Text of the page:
In Anthony Mannâs film of El Cid, the hero lays siege to Valencia, held by Al Kadir, in 1093-4. To quote the novelisation by Robert Krepps:
Al Kadir awoke slowly as was his habit. The pangs of hunger already ate away at his swollen belly [...] He heard a confused noise outside the palace; probably the damned machinery of the infidel was hurling stones already, for he could hear between the babbling cries of the people the short thunks of missiles striking tiles and earth.
[...] He could see only people moving at staggering runs through the dark streets below. One of them waved something. It looked like a big loaf of bread, but could not be. [...]
âWhat is it? What is it he?â shouted, rushing across the broad wall to them.[...]
âThe infidels are bombarding the city,â said one, saluting without straightening up. âWith foodâ. (pp. 196-7)
Cover of Robert Krepps, El Cid (London, 1961) X.907/3319
The more sober historian Richard Fletcher writes in The Quest for El Cid (London, 1989; YC.1989.b.6501):
Food shortages began to be felt in the city. No relief force appeared. About the end of May Ibn Jahhaf opened negotiations. Terms of surrender were agreed. Rodrigo DĂaz had made himself the master of Valencia.( p. 164)
The great Spanish philologist RamĂłn MenĂ©ndez Pidal (1869-1968) was advisor to director Anthony Mann. The plot drew on not only the medieval epic Poema de MĂo Cid (1200?) but also the ballads, which supplied the love of the Cid and DoĂ±a Jimena.
Title-page of a 16th-century printed version of the Cid story ([Seville], 1541) C.39.g.5.
From the 11th century we now move to the 20th, no more civilised.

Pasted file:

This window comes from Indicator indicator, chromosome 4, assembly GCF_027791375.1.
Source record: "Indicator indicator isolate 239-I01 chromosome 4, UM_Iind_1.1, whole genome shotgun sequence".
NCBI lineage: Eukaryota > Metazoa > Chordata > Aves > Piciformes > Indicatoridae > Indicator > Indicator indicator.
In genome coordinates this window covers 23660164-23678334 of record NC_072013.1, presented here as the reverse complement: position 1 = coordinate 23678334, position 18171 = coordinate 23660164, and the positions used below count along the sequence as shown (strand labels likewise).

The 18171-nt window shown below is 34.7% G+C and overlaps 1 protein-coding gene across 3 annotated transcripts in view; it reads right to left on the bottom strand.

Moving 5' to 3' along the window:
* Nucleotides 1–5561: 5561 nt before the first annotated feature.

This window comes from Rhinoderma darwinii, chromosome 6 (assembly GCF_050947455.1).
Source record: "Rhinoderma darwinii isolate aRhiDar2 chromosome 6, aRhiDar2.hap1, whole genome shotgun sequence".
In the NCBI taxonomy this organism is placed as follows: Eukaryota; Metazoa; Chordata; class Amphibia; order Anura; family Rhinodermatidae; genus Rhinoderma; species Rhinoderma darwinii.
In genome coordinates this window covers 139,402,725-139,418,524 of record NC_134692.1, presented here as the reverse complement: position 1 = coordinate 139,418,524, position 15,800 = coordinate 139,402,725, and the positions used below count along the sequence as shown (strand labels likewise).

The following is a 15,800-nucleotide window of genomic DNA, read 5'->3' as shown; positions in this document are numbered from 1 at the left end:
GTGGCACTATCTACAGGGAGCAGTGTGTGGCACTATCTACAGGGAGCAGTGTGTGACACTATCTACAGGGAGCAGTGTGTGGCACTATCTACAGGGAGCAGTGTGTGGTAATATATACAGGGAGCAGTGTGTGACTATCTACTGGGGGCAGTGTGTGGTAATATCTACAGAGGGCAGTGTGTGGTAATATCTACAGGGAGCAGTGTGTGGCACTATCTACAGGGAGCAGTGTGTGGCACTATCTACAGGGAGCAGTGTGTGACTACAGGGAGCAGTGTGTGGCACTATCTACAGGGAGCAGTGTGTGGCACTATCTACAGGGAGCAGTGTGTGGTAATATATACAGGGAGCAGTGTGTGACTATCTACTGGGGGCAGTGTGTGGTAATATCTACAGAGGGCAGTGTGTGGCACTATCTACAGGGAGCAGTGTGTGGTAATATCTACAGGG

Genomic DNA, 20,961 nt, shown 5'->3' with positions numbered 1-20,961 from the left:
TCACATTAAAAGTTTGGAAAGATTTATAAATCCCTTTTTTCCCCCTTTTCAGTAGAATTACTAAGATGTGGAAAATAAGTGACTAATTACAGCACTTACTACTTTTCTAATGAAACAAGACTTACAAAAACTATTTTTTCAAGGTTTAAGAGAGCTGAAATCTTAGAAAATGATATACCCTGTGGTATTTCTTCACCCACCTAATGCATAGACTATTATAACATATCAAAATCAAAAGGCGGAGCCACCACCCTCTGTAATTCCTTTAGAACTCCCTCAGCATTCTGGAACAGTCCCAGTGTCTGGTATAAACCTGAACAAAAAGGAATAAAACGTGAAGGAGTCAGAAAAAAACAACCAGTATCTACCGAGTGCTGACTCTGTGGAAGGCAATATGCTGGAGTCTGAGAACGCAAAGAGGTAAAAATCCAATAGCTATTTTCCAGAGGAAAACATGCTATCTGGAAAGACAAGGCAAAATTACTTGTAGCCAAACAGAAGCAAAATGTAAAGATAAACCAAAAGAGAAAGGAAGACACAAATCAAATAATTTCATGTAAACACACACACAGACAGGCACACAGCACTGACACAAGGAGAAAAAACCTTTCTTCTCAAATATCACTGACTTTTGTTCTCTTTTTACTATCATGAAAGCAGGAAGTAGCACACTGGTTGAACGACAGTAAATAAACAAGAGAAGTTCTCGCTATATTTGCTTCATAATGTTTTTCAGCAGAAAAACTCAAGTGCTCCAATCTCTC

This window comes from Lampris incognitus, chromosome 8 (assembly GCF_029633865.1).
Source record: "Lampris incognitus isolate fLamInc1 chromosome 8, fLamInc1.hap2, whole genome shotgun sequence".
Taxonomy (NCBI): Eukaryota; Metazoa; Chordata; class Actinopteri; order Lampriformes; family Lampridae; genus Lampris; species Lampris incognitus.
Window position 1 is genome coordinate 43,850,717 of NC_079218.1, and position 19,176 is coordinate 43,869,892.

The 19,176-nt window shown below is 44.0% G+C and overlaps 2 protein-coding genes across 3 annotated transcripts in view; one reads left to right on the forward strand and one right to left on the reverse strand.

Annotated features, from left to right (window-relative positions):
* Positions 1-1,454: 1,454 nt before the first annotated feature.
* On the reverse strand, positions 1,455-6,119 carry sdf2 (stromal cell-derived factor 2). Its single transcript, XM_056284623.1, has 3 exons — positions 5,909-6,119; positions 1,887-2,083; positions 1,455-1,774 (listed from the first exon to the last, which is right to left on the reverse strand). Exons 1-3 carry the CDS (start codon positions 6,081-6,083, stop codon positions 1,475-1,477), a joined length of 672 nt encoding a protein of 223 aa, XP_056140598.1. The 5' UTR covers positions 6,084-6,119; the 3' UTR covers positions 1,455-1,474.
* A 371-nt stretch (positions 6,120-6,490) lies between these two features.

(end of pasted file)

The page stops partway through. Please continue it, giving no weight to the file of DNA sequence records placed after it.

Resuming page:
Here too we find food â bread in particular â as a weapon. Paul Preston writes in The Last Days of the Spanish Republic (London, 2016; YC.2017.a.6495):
It was said that more than 400 people died of inanition each week in Madrid [...]In November , when the Francoists bombed Madrid with fresh white bread, JSU [Juventudes Socialistas Unificadas, actually a communist group] militants denounced this as a insulting gesture and burned the loaves in street bonfires. Alvaro Delgado, a student at the time, told the British historian Ronald Fraser: âIt came down in sacks with propaganda wrapped round it saying: âThis bread is being sent you by your nationalist brothers.â It was beautiful, white bread. Some came through a broken skylight at the Fine Arts School, and when no one was around I and other students ate so much we felt sick.â On the streets, others trampled the bread in a fury. Despite their hunger, people were shouting: âDonât pick it up.â Even [Segismundo] Casado recalled later that women and children launched themselves on to some men who were seen picking up the bread. They collected the loaves and took them to the DirecciĂłn General de Seguridad, the national police headquarters, whence it was transported to the battlefront and handed back to the Francoists. (p. 41)
Even the most dedicated Waitrose shopper neednât be reminded that in the 1930s the most prestigious bread was white.
Republican soldiers distributing bread in the Spainish Civil War
I learn from John Aberthâs A Knight at the Movies: Medieval History on Film (London, 2003; YC.2005.a.214) that the medieval film scene was not only fictitious, and modelled on the events of the Civil War:
But even [MenĂ©ndez] Pidal, who places great emphasis on the Cidâs humane treatment of his enemies, does not go so far as to say that his hero fed the inhabitants of a city he was trying to starve into submission. Instead, the scene closely follows a characteristic piece of Nationalistic propaganda: that its conquering forces were humanitarian âliberatorsâ, as evidenced by carefully staged film footage of female members of the Falange distributing bread and food from the backs of trucks to the outstretched hands of a grateful crowd (p. 140).
We can all appreciate the sacrifice the Republicans made in destroying the loaves, but we should also remember that there is a taboo in Spain on wasting food, particularly bread.
Barry Taylor, Curator Romance Studies